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In this edition of the Alpha Letter, we cover:
Stocks & Options: Our list of momentum stocks to watch
Real Estate: What will investors settle for to get in the most desirable markets?
Undervalued stock idea: An undervalued retailer that hasn’t filed its financials
Momentum stocks were the name of the game in 2020. Stocks like Peloton, Tesla, and Zoom skyrocketed for most of the year, way past the point of reasonable valuations. Part of the reason they did so well was the market’s obsession with momentum stocks in 2020.
New investors poured into the market throughout 2020 and wanted to ride the wave of the “next big thing”. When FOMO (fear of missing out) is high, momentum stocks do really well. Everyone’s chasing what’s hot and new buyers coming to the table keeps the action going.
The great thing about momentum stocks is that they don’t have to be in a particular sector or industry. In 2020, momentum stocks were mostly tech and anything that benefited from the work-from-home trend. But this year, many of those names have cooled off significantly. Zoom and Tesla are far off their highs investors pivoted to the new momentum arena: SPACs.
SPACs were great momentum plays for a while, but they’ve cooled off significantly. The chart below is the 6-month performance of Clover Health (CLOV) which perfectly showcases the rotation into SPACs as they heated up and the subsequent rotation out of SPACs.
Traders are always rotating into and out of new momentum sectors. The idea is that when one sector gets too hot and overpriced, the vast majority of people start selling. Theoretically, that money flows into a new area that’s undervalued.
What are traders watching now?
While we think that overall the hot trade in the market right now is reopening plays, there are all sorts of momentum opportunities. Typically, to identify momentum opportunities, we look at underlying option activity. Heavy call buying volume, especially out of the money calls, will tell us that a stock is a momentum play.
Of course, this isn’t always the case, so you’ll need to do further research after finding a stock with heavy OTM call volume. But here are a few names to look into that are experiencing extremely high call buying.
FSLR - $110 call expiring January 20, 2023 - experienced extremely high call volume Thursday. It appears someone placed a very large order for the long-dated calls. We also noticed extremely high volume in the $88 call expiring today (FSLR closed at $87.15 Thursday).
SNAP - Several strikes experienced much higher than usual volume Thursday. The $57 call expiring on 4/30 saw volume of 1,051 contracts, over 4,000% more than the average of the previous 10 days. The $57 call closed at $3.85. We also saw extremely high volume in the $57.50 call expiring Friday. Surprisingly, volume in the far out-of-the-money $74 call expiring today was 2,205 contracts, about 2,500% above the 10-day average.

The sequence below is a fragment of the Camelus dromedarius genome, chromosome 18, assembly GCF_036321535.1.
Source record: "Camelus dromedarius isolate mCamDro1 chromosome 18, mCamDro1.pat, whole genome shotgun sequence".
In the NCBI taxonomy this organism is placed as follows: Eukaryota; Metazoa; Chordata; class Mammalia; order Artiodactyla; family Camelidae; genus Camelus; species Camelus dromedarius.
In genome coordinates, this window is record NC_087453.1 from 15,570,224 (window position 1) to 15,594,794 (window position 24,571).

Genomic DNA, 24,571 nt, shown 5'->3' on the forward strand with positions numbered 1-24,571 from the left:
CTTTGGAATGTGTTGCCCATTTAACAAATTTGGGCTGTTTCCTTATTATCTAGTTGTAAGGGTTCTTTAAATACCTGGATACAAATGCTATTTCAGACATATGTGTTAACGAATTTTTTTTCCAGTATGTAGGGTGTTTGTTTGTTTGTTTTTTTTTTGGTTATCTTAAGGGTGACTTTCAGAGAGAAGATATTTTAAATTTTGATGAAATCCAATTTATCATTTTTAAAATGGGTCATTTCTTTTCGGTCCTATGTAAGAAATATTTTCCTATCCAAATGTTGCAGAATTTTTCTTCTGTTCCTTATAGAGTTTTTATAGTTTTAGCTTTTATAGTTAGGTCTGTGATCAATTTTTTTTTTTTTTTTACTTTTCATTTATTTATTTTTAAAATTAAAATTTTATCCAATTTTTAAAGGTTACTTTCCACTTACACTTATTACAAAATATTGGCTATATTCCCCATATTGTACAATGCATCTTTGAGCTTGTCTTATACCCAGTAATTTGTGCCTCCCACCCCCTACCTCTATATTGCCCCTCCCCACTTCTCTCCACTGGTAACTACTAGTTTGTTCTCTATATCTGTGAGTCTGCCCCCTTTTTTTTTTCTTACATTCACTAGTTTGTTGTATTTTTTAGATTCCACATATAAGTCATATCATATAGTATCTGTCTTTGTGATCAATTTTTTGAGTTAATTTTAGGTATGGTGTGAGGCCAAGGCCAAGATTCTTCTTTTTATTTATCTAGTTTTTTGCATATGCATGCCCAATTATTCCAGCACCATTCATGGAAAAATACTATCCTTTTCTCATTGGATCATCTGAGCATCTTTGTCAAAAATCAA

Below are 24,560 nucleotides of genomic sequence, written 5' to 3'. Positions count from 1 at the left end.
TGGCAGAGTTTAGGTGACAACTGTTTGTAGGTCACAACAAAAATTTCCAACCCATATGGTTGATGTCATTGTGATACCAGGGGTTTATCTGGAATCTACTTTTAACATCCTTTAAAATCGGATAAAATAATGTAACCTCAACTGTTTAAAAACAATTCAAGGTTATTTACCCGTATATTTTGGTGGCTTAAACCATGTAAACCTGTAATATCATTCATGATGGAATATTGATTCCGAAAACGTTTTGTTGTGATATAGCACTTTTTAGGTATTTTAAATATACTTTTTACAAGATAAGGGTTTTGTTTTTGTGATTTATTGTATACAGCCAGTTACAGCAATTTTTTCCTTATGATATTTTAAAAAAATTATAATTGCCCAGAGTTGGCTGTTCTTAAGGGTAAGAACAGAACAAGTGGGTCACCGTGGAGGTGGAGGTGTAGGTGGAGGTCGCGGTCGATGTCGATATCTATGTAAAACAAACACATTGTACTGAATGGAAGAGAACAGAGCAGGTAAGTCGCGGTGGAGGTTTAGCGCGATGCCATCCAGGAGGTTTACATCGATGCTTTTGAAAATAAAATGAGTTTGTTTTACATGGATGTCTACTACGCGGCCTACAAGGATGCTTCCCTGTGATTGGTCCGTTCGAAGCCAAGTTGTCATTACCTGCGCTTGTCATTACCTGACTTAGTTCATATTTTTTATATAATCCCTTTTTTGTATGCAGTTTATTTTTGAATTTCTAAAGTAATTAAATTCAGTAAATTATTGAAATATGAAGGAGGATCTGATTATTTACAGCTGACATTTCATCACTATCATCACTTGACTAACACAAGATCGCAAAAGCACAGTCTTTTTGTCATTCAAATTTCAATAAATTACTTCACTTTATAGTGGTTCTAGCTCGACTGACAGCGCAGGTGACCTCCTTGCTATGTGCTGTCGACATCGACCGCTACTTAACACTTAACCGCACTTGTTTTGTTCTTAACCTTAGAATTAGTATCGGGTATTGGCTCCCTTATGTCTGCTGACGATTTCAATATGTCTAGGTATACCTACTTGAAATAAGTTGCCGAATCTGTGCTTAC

DKNG - After a steep pullback over the last three weeks, I believe investors are getting ready to step-back into sports gambling names like Penn and DraftKings. The call buying Thursday was very heavy, with many of the May 7 calls trading hands more than ten times as often as usual.
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How low of a yield will investors settle for to be in one of the most desirable markets on Earth?
I found this 18-unit apartment building in Venice, California on the market for a 3.27% cap rate. The units are beautiful, it’s within one block of the beach, and renters pay top dollar in one of the most demanded areas in the country.
Of course, that doesn’t come cheap. The seller is asking for $7.395 million, or about $410,000 per unit. With the current financials, your cap rate would be 3.27%.
Last year, the owner brought in a total of $404,556 in gross rental income, or $1,872 per unit. Total expenses were $150,938, so the owner netted $253,717.
Would you pay $7.395 million to make $253k per year?
In a previous issue, we showcased a small hotel with a 20% cap rate. Obviously, there’s a lot that makes up that difference between offering 20% and 3%.
For one, the small hotel would require an owner-operator who would do a lot of the work to run the hotel. A high cap rate is necessary to incentivize someone to basically buy a job for themselves.